The mission statement is only four words: Creating jobs. Keeping character.
The work of Main Street Alabama is crucial during normal times. Even more so during the pandemic. More than two dozen communities rely on guidance and support from the nonprofit organization.
“Main Street Alabama has been extraordinarily proactive during the COVID crisis, sharing daily information, strategies, webinars and other educational programs,” said Paul Carruthers, a Regions banker and longtime board member of the statewide organization. “There has been a sharing of ideas on how to assist small businesses in Main Street communities, how to change and increase marketing efforts, and educating small businesses on how to increase sales via online avenues and promotions.”
Founded a little over a decade ago, Main Street Alabama stresses public-private partnerships, job-creation strategies and new investments to revitalize business districts. The program has had big successes, like those in downtown Gadsden.
But the pandemic creates a whole new challenge.
“Main Street Alabama is working with our communities on the next chapter – what will our new normal look like?” said Mary Helmer, Main Street Alabama President.
Helping small businesses prepare, Main Street is focusing on three key areas.
“This includes funding, online sales and marketing assistance, and merchandising for a safe shopping environment. That will be our focus moving forward,” Helmer said.
While outreach varies from community to community, Main Street chapters are coming up with creative ways to help, including these examples.
‘We are poised to endure’
In Wetumpka, a short commute from the state capital of Montgomery, Main Street Executive Director Jenny Stubbs understands the frustrations of local business owners. She and her husband own Frios Gourmet Pops in the downtown district adjacent to the Coosa River.
“We are continually touching base with downtown businesses, and that will remain a priority,” Stubbs said. “Keeping our revitalization initiatives in the public eye has been a priority, as well. Unfortunately, our two largest fundraisers, along with two community events, had to be postponed or canceled, which is obviously disconcerting.”
Not to be deterred, members of Main Street Wetumpka created a downtown dance-off tour of Wetumpka that quickly went viral and helps keeps spirits up.
With video conferencing becoming the norm – for businesses, students and friends just keeping up – Main Street created downtown Wetumpka backgrounds that can be used free of charge.
Before the pandemic, Main Street completed some landscaping projects, including the Alleyway, part of the new Tulotoma Snail Trail of greenspace. In addition, Main Street complemented the city’s downtown revitalization efforts by funding and selecting six benches to complement the streetscape. Daily, people are getting out and enjoying the downtown district, working to keep a safe social distance.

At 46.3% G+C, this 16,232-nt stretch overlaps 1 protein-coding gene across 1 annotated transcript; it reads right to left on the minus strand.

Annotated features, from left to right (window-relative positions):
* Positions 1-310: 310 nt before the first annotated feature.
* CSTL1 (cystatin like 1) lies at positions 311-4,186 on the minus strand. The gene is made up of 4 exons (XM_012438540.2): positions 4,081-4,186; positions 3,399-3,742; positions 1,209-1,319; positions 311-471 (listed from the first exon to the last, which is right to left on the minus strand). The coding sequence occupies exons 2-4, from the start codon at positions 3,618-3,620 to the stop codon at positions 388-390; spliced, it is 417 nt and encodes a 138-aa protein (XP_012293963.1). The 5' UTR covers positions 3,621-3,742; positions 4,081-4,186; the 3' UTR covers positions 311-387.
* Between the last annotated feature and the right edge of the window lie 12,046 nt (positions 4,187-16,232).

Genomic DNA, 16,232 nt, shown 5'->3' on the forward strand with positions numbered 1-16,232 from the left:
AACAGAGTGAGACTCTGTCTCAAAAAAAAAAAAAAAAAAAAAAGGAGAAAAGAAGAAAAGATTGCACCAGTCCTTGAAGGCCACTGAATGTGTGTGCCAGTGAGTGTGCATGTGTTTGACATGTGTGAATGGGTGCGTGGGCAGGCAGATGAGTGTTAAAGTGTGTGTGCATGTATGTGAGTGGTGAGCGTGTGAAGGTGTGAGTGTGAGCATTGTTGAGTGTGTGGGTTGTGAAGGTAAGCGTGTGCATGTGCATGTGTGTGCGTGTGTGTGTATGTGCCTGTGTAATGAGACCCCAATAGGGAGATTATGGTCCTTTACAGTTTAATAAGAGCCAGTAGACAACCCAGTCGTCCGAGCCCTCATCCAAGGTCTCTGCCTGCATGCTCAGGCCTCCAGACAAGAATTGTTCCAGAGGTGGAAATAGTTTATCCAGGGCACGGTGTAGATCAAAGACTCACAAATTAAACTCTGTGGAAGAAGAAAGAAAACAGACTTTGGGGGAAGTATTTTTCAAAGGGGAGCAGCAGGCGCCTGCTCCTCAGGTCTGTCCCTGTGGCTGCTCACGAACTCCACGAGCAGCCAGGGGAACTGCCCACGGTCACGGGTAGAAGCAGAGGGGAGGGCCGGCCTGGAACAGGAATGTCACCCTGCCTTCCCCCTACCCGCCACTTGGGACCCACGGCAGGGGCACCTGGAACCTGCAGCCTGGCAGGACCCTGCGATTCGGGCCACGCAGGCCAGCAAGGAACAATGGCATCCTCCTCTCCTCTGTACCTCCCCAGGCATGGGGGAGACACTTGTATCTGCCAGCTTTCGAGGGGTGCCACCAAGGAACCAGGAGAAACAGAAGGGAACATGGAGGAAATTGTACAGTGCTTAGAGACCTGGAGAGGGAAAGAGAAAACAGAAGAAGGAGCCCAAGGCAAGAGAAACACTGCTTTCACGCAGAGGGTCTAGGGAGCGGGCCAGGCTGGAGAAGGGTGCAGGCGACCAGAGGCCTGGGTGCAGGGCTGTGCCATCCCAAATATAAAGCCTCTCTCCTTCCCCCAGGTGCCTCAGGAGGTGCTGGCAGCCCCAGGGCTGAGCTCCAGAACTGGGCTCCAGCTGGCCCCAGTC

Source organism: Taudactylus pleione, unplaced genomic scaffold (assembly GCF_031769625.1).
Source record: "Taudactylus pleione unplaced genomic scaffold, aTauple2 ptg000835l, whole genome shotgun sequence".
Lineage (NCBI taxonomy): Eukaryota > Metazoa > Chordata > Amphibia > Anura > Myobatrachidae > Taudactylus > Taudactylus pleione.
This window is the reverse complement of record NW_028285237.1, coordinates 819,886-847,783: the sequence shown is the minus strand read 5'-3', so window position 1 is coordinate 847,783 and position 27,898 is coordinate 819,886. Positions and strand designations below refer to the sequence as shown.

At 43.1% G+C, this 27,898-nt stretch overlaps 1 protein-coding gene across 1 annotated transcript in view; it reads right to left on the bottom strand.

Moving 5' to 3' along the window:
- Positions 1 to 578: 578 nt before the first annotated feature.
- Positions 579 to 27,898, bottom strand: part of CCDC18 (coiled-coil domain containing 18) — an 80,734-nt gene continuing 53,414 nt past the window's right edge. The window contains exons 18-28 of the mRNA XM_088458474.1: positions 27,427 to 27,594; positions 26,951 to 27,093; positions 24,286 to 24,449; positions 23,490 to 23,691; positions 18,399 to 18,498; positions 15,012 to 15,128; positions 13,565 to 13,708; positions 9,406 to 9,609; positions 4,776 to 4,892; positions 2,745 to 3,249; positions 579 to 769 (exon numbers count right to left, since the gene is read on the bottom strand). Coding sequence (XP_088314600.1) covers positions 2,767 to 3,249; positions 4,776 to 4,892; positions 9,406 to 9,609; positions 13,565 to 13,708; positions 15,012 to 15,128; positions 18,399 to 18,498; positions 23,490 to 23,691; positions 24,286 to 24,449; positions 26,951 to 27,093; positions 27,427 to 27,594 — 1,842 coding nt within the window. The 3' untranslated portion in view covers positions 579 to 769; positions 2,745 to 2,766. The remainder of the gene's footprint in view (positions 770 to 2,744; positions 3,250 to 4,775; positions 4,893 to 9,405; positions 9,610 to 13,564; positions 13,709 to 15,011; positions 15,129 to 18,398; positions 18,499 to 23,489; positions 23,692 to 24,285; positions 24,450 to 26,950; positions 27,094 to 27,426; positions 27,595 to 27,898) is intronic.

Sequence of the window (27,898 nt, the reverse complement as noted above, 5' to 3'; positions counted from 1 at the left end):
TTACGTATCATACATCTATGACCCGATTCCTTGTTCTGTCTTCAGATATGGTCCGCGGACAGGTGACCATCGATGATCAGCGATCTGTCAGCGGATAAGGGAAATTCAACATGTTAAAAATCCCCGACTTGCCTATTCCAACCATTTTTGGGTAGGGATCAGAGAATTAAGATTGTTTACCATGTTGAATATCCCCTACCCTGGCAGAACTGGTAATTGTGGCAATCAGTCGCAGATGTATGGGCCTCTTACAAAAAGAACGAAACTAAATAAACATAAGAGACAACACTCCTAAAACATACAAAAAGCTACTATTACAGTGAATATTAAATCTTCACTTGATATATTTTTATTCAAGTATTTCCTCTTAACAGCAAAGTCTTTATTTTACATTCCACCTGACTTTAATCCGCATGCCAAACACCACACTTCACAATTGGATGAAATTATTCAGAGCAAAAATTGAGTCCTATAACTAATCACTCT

“After decades of deterioration, including a stalled streetscape and a tornado, I feel like we are poised to endure,” Stubbs said. “I have every reason to be optimistic despite the very real challenges and uncertainty taking place.”
Takeout, gift cards — and giving back
In Alexander City, a half-hour drive from Auburn University, Main Street purchased $25 gift cards to put money back in the registers of local merchants and restaurants. Each day, Main Street Alexander City Executive Director Stacey Jeffcoat conducts an online trivia question with the winner earning one of the gift cards.
Main Street also promotes “Takeout Thursday,” encouraging locals to order from downtown restaurants.
“We’ve waived Main Street membership fees for the year, so we are promoting all downtown businesses whether they are members or not,” Jeffcoat said. “You’re looking at 45-50 businesses now. And what I hear from the merchants is that everyone is appreciative.”
Jeffcoat’s Main Street team has worked with officials from the city and local Chamber of Commerce to provide the most up-to-date information on available loans and grants for local businesses.
“We’re blessed to live in this community, which is very supportive of our local businesses,” Jeffcoat added. “They’re hurting now, but they’re keeping their employees working. In addition, they’re feeding the nurses at the hospital and members of the police and fire departments – just another way of giving back to their community.”
‘Business as unusual’ and potential grants
In Heflin, a small, rural community near the Georgia state line, Main Street is distributing gift certificates through Facebook contests.
“We decided to take $1,000 out of our account and provide gift certificates,” explained Tanya Maloney, the Director of Economic Development for Heflin and head of Main Street. “The businesses are loving this. The winners get a $50 gift certificate for the business of their choosing.”
A partnership with the Chamber of Commerce will produce “Business as Unusual,” a series of online interviews with business owners where they talk about how they’re adjusting to the new normal, how they see small business going forward – and how community support is needed.
The most ambitious program is in the works. Main Street, the chamber and the Heflin Industrial Development Board is working on providing small-business grants that would provide capital expenses to help cover utilities and payroll.
“The Industrial Development Board would provide the funding from a local tax that goes to boosting business,” Maloney said. “We have a call scheduled with our community foundation to get this rolling.”
There is no single remedy to all the challenges facing our communities. But the work of Main Street Alabama, and the commitment of community partners, including Regions Bank and many others, represent one important component of long-term recovery: people coming together united in their vision to create brighter days ahead.
(Courtesy of Regions Bank’s Doing More Today)